It’s that time of year again.
James Street North in Hamilton, Ontario shuts down to car traffic and opens to throngs of pedestrians participating in SuperCrawl (Sept. 9-11, 2016) – a massive outdoor urban festival of high and low art, performance, music and fashion shows.
It’s the most successful event to evolve out of a grassroots initiative called Art Crawl.
On the second Friday of every month, the same street becomes an evening of open retail shops, buskers and street vendors. Galleries open doors, local artisans claim tables at the Maker’s Market and street artists prop up paintings along the sidewalk. There are few rules.
The idea behind Art Crawl was to bring more people to a struggling downtown in a somewhat struggling city. It was an amazing success. Now, the monthly Art Crawl and its big sister, the annual SuperCrawl, are major city attractions – without losing their grassroots charm.
SuperCrawl, run by a non-profit committee and its eighth season, attracts tens of thousands to the blocked off city streets. Every hotel is booked, five outdoor stages are set up and curbs are ready for food trucks.
You’re mostly outside, day and evening, so dogs can come along. A few galleries don’t mind if they sneak in. Restaurants are off limits of course, but most people eat outside anyway. My crazy black mix-mutt Victor attended last year (check out his adventures). This year he’s full of sage advice:
Victor’s seven considerations when taking your dog to SuperCrawl…
or any outdoor festival
Is your dog shy, timid or easily tired? Likely, not a good fit for festivals, though maybe a stroller – if your dog is small enough – might help. Crowds will make it challenging to maneuver, though. My dog is fearless to a fault and usually up for anything – except dogs that get in his face quickly.
If your dog does that, keep an eye on him. To us that seems friendly. But to dogs, straight in the face is assertive. Sniffing butts, however, is a good thing. No really. Don’t discourage it – too many people do. Deal with the awkward moment, praise your pup, and move on.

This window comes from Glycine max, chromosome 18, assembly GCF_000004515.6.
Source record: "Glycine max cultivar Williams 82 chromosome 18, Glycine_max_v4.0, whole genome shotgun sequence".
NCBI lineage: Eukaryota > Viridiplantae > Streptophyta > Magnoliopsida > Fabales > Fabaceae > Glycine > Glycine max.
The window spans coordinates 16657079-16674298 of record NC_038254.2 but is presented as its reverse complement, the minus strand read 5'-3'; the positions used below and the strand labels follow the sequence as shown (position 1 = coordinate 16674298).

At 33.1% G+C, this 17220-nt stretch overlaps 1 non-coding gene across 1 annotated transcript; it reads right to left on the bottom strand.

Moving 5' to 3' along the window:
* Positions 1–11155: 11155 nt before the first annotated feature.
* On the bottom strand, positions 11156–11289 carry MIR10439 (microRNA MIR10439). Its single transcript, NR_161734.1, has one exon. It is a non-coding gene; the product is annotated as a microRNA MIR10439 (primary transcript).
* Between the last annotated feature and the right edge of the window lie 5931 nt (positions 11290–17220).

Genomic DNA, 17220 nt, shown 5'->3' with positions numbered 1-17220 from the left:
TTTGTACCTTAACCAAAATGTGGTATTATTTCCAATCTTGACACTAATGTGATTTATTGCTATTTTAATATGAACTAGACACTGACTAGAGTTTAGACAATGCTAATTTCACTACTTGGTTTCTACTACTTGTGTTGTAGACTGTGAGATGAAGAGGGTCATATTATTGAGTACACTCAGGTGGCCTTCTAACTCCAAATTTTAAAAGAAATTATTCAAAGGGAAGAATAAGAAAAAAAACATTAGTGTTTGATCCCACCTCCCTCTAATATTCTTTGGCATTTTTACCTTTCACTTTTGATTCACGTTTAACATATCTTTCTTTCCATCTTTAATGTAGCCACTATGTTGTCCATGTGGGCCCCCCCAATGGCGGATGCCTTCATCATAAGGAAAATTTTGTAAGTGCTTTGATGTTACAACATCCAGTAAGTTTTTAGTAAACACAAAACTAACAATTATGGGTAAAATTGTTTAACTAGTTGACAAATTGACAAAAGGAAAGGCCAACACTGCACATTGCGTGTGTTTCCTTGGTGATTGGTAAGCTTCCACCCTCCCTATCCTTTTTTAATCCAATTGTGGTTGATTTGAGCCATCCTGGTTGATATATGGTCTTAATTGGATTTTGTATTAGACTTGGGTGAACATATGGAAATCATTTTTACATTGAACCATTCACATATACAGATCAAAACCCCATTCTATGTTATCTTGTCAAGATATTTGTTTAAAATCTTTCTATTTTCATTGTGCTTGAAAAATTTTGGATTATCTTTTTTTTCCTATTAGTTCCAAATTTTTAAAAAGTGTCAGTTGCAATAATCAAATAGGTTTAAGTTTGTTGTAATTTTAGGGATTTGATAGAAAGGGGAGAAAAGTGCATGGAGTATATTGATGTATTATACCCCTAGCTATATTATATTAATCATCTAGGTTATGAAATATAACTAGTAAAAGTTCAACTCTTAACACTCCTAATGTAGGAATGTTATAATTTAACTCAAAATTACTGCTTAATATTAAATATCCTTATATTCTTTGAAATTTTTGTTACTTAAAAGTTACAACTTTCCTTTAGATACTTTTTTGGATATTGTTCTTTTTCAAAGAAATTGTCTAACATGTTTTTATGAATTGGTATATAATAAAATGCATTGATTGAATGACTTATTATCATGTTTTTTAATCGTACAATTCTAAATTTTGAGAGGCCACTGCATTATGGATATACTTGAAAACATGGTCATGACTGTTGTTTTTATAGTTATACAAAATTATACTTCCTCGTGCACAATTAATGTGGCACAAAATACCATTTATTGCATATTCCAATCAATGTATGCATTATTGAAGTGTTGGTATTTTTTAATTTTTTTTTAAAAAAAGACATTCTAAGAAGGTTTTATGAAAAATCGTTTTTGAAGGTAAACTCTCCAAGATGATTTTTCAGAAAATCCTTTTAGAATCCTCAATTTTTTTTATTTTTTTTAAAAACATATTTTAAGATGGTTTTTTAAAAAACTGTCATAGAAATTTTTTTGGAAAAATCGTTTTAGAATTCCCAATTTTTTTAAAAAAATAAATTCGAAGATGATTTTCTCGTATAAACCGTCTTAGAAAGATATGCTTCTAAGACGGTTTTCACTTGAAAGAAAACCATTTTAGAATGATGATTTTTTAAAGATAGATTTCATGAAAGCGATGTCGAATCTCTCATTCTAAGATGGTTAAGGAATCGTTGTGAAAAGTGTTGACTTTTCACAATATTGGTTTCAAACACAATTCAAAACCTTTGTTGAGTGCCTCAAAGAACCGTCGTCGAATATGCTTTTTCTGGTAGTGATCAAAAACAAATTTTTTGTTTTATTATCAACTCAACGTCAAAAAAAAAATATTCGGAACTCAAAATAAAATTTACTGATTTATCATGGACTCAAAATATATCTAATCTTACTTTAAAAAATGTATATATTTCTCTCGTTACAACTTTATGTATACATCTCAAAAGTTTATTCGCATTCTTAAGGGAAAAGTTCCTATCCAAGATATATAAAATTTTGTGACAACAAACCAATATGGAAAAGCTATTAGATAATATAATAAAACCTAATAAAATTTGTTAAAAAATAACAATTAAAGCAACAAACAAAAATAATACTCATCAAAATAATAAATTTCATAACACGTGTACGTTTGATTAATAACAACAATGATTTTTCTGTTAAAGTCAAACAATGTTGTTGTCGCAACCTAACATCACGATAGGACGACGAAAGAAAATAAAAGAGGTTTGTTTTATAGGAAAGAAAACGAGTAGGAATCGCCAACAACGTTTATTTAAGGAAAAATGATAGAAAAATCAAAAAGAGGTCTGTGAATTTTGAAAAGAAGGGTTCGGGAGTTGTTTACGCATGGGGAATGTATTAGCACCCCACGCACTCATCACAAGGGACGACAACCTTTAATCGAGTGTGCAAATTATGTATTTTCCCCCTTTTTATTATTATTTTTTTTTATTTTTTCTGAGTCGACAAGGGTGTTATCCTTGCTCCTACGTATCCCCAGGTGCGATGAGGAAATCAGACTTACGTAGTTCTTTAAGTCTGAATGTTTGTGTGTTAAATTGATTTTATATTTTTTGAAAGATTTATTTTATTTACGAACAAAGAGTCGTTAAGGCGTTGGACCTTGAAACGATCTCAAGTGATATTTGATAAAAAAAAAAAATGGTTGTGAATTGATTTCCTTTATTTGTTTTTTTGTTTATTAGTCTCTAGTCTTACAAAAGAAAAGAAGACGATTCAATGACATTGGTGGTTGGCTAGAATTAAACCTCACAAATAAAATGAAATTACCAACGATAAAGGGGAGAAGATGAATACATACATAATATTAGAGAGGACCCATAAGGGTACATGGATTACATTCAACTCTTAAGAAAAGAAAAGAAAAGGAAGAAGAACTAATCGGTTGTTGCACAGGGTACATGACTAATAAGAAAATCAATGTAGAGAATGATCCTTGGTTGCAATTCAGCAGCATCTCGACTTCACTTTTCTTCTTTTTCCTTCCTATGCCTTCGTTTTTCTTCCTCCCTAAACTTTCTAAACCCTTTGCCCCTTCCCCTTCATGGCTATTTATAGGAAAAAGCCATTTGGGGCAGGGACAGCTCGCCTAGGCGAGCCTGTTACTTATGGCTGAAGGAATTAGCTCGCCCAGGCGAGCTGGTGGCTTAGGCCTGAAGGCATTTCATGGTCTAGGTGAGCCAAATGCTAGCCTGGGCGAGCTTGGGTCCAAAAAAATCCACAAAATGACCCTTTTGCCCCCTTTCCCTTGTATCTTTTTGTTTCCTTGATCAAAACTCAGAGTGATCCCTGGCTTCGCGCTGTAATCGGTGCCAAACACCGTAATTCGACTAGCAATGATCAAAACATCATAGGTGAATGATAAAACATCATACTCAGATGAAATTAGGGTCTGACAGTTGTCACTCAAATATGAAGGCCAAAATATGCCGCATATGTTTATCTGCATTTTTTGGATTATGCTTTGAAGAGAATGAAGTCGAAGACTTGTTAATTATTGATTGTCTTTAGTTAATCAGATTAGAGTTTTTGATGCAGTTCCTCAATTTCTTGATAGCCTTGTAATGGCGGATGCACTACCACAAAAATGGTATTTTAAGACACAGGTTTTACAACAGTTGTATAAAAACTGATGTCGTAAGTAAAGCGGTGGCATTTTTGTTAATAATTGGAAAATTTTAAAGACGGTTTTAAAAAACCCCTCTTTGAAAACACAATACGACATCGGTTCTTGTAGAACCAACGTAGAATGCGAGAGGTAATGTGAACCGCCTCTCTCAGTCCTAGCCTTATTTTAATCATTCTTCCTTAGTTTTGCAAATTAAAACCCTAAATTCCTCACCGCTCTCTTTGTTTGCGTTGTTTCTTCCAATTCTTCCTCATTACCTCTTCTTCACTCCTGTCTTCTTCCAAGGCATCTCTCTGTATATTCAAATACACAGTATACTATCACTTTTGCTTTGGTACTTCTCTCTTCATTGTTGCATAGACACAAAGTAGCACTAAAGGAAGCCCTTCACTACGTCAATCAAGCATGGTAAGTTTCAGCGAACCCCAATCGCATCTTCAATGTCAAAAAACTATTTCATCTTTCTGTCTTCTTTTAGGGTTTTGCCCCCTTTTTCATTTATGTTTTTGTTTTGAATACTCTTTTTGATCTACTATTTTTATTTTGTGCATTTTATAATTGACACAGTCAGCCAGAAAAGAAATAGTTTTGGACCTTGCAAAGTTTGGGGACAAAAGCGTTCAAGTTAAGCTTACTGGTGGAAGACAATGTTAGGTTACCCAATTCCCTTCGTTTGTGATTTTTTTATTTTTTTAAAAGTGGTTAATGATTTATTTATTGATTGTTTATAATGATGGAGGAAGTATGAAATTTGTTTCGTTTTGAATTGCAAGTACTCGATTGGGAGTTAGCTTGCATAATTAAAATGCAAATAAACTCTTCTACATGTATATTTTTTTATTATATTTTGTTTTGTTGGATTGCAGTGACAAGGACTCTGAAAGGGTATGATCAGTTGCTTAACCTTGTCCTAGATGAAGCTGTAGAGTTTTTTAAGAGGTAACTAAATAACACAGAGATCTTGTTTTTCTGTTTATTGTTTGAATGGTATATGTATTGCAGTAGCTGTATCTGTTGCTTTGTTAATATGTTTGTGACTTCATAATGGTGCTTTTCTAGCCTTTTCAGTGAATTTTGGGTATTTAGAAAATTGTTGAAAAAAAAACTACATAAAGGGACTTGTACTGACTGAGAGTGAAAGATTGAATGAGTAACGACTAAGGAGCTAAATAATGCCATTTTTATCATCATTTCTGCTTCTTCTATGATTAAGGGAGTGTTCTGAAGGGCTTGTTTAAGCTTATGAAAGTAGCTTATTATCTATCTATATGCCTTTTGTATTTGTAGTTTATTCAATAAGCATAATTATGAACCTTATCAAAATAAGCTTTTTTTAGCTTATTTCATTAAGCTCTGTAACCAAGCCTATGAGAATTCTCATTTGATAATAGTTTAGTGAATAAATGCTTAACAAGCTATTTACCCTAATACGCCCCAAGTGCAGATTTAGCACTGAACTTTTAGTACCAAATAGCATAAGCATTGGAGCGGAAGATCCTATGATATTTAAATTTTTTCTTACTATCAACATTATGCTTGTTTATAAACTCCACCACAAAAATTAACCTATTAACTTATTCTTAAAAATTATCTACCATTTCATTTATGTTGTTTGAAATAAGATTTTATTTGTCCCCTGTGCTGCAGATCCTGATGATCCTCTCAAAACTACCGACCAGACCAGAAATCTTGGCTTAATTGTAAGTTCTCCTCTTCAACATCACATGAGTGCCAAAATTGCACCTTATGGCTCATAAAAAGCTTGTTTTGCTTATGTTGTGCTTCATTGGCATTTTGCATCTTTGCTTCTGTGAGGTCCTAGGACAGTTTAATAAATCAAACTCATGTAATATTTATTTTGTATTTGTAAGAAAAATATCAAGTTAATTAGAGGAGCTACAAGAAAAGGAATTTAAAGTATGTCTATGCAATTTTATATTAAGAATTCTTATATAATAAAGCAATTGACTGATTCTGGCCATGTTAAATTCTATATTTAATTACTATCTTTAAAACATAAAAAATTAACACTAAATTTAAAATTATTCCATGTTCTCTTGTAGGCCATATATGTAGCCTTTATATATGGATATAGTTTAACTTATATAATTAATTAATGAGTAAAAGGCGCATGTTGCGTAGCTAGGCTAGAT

Take a leash of course and in this case leave the extendable home. (Yes, I use one in open spaces). I love harnesses because there’s no pulling on Victor’s neck, which can cause health issues over time. My dog pulls, so a harness is needed. I love Kurgo’s Go Tech Adventure (from Amazon) – primarily because it has a back handle … just in case.
Dog festivals like London’s Pawlooza have dog water bowls all over the place, but most people festivals don’t. There are no fountains at SuperCrawl, so you need either a portable bottle and dish combo or your own water bottle and a collapsible bowl like a styling one from Carolina Pet Company’s Pendleton National Parks collection.
Bring many poop bags for obvious reasons. (If you want to make a political statement check out these from MetroPet I found at SuperZoo). I know Victor: the more he walks, the more he poops.
The bands are loud, even during the day and especially in front of the speakers. If it’s too loud for you, it’s way too loud for Fido’s sensitive ears. Stand behind the crowd. You’ll sacrifice your view but not your dog’s ears.
Surprises under the table
What festival doesn’t have vendors? SuperCrawl is a creative, so there are numerous arts and craft booths. Many times I’ve been distracted by bling and didn’t notice Victor heading under a table. Sometimes it’s to rest, but sometimes he’s noise-to-noise with another dog, or someone’s lunch. Either way, it’s potentially not good.